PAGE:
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Before the COVID-19 pandemic, less than 5 percent of employees worked primarily from home; that number has climbed to an estimated one-third of U.S. employees today. This unprecedented change in our working model has strained technology, managerial, and strategic resources as we continue to modify and adapt where and how we work. This further affects the context and effectiveness of a company’s safety and health controls geared primarily for a brick-and-mortar presence.
Every employer is duty bound to provide a safe work environment for their employees, regardless of where they work. Yet most employers will find that improvised home offices are “less likely to be ergonomically compliant, which can lead to repetitive stress injuries … and may also be more liable for slip-and-fall injuries,” according to an article shared by Insurance Business America titled “Workers’ Comp Liabilities Facing Work From Home Employees.”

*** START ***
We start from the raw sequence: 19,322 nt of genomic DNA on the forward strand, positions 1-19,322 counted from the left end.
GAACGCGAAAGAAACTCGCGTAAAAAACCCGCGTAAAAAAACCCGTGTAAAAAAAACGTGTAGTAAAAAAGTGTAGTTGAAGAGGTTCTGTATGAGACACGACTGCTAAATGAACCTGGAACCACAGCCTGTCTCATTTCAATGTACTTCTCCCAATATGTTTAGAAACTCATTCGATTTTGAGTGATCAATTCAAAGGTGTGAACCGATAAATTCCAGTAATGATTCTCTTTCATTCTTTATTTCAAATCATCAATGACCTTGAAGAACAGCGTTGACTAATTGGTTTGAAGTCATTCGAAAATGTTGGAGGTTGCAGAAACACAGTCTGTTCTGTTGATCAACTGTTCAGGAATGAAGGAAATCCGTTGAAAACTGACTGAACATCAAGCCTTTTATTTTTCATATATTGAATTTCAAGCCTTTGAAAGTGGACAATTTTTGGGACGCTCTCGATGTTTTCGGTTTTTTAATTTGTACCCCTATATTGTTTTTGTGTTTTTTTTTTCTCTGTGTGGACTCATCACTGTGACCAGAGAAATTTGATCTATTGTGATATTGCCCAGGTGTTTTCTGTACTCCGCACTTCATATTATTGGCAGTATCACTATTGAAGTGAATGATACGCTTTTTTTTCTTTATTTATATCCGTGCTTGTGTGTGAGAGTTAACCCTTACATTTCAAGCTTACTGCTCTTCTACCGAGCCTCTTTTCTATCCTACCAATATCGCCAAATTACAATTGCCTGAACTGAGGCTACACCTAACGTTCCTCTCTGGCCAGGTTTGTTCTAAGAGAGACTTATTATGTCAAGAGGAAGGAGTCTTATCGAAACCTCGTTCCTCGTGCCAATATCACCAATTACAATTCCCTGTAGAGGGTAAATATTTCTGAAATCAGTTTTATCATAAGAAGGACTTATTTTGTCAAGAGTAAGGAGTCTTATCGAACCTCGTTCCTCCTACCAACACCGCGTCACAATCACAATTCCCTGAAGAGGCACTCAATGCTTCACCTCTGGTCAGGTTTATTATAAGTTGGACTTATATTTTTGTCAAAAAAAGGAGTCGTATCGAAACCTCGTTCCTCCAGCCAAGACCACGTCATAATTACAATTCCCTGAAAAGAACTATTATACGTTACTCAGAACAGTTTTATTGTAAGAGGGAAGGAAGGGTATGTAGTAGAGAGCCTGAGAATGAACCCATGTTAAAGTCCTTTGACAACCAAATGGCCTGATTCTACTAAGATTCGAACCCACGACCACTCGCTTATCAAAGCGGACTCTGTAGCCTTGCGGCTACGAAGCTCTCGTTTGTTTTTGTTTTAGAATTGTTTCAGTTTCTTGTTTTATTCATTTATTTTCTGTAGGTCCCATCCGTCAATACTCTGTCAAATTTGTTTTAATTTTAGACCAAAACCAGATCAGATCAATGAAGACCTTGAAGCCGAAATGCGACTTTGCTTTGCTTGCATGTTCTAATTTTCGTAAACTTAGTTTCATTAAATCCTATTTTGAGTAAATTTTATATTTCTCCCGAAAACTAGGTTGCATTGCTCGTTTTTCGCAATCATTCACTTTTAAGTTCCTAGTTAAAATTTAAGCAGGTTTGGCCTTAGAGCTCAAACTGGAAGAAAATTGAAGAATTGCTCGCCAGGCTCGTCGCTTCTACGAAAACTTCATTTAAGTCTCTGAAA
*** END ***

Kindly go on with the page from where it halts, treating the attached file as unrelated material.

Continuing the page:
Employers, don’t despair! Increases in experience ratings are anticipated to rise slowly in occupational categories where there has been a rise in telework arrangements. Even better news, injury prevention for teleworkers can be accomplished through policy, education, and modifying individual behavior. Implementing a few of the following best practices will help you to mitigate potential for teleworker injuries.